On Nov. 18, the Ming Hsieh Department of Electrical Engineering’s 7th annual research festival celebrated exciting student work, as well as the entire electrical engineering community.
Hosted by the Ming Hsieh Institute, this year’s event featured over 70 student presenters representing the many diverse fields that make up the discipline of electrical engineering.
Shri Narayanan, director of the Ming Hsieh Institute, spoke about how important the event is to the department: “It’s always a joyful occasion because we get to celebrate our students’ work and see what the latest trends are. But it’s also an important community-building event that brings together people from within our department that might not otherwise get a chance to interact.”
Each year, a guest speaker is invited to discuss a topic of current relevance. This year’s speaker was Google researcher, Hartwig Adam. Adam’s talk, Visual Machine Perception and Machine Learning for Mobile Devices, shared how Google is overcoming the challenges of enabling real-time machine intelligence.
Professor Mahta Moghaddam, Vice Dean for Research (AY16-17), was one of many faculty members on hand to observe the student research. “I come every year because it gives me a great chance to learn about the things going on in this very diverse department,” Moghaddam said. “Not only am I talking about a diversity of research, but also of race, gender, and ethnicity among our wonderful presenters.”
In the electrical engineering department, undergrads are encouraged to seek out professors for research opportunities and guidance. As more of them have taken advantage of the opportunity, the research festival has grown to include their work as well.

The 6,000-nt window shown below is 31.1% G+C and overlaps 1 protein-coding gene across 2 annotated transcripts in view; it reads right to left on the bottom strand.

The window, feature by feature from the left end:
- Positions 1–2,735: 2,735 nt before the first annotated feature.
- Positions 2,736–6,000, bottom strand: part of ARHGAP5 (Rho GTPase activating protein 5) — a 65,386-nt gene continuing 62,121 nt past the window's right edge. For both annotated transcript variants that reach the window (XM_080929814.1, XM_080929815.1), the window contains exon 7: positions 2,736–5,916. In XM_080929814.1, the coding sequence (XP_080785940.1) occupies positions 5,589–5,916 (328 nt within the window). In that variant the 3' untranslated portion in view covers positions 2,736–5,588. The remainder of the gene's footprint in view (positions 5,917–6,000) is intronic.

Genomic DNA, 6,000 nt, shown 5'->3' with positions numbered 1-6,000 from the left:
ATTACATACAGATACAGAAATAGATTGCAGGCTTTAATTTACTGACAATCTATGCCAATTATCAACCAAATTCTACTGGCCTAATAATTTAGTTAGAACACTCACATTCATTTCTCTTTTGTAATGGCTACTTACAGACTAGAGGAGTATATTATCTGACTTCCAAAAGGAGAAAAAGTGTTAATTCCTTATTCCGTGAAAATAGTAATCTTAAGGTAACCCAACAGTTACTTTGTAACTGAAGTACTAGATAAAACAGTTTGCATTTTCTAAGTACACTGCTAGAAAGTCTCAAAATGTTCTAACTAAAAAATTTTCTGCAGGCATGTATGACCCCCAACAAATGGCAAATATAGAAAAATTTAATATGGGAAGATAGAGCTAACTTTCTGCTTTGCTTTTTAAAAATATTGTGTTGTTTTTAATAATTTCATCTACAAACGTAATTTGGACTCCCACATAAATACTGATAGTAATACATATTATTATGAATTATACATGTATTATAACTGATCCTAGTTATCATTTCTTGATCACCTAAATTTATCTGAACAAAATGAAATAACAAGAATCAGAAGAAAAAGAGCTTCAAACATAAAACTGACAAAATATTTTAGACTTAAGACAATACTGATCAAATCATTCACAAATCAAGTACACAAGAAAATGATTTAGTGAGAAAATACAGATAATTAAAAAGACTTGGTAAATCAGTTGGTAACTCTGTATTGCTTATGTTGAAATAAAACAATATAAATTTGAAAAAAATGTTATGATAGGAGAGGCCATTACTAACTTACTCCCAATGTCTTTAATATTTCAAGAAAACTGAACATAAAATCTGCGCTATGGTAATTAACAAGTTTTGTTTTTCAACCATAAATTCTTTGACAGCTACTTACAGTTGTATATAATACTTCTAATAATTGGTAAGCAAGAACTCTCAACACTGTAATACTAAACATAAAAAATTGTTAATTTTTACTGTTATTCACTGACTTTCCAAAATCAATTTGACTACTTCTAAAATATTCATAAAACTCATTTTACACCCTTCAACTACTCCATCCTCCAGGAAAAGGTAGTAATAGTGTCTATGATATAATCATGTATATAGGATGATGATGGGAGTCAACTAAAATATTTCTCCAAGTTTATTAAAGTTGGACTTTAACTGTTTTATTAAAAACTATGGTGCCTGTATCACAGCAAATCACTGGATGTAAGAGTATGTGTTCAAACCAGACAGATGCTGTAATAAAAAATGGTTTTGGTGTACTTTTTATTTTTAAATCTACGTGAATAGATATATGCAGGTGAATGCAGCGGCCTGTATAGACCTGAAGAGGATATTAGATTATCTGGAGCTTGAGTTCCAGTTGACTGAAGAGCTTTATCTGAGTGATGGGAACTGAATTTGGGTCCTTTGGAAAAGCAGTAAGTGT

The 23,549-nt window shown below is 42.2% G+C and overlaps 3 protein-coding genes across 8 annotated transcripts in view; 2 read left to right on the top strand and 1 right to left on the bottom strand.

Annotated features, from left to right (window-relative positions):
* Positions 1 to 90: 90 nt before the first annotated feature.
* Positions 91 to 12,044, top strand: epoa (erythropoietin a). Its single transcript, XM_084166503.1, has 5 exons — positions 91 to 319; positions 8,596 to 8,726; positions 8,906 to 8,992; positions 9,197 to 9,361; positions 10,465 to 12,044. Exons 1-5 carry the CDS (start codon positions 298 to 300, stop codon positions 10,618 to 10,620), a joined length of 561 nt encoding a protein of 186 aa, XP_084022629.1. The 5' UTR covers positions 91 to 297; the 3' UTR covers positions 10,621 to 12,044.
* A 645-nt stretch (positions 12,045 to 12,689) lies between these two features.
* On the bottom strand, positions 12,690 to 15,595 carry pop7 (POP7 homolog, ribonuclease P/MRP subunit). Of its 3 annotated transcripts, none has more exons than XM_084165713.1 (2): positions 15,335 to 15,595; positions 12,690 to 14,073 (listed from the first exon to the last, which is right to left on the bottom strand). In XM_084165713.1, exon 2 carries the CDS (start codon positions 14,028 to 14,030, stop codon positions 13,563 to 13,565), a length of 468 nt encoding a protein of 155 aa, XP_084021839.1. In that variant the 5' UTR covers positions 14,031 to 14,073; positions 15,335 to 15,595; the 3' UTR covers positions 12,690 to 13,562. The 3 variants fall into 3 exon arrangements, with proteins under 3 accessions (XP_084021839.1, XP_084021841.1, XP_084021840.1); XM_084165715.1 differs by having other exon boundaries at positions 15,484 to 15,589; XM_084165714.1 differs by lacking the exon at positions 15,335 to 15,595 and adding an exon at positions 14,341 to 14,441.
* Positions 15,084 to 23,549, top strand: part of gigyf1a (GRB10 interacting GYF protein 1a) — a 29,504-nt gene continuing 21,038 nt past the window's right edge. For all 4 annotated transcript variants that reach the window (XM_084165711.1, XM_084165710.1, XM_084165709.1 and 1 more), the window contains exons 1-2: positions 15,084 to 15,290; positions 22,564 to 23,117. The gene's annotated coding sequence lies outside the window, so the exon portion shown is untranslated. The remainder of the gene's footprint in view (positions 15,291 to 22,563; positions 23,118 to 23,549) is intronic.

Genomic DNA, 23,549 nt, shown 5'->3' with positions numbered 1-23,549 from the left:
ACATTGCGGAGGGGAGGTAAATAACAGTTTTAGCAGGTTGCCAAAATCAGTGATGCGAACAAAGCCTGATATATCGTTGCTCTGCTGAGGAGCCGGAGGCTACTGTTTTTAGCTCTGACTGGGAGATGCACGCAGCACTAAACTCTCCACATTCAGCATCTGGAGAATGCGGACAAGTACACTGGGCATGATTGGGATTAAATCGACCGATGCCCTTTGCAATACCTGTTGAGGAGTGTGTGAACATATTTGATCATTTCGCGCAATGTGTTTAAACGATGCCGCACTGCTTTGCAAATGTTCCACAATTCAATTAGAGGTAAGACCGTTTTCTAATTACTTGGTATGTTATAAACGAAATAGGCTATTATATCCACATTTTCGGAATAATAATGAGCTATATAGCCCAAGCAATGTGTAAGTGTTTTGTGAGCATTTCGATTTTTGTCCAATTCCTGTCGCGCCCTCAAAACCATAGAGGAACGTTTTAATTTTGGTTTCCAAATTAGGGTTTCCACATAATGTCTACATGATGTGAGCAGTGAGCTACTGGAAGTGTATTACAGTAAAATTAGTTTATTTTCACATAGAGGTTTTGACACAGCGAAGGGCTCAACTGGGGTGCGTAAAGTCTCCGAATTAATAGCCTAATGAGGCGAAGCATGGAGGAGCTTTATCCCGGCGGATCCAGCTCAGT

“It’s easy for undergrads to get involved in research,” said fifth year senior, Brandon Horton. “Every professor I’ve talked to is really open to it. My advice to undergrads is to just find the professors and ask. They really take you in and teach you so much.”
Ph.D. student Theodora Chaspari, who has presented at the festival for five years, understands the value of in the event. “Because people from the department and industry are looking at our work, it’s an amazing opportunity to get feedback from so many different perspectives.”
For Chaspari, a veteran presenter, the sense of community was strongly felt. “It’s a social event where we can mingle with our fellow students, see what they’re working on, and maybe even find opportunities for future collaboration.”
The day-long event culminated in a ceremony and reception in which Dean Yannis Yortsos and the department’s namesake, Ming Hsieh, handed out awards for the best presentations of the day. “The palpable excitement at the festival underscored the outstanding research conducted by our students and the creativity and wide diversity of the work performed,” said Dean Yortsos. “It was a true pleasure to be part of the event.”
Visit the Ming Hsieh Institute Website to see this year’s winners and a full list of presenters and topics.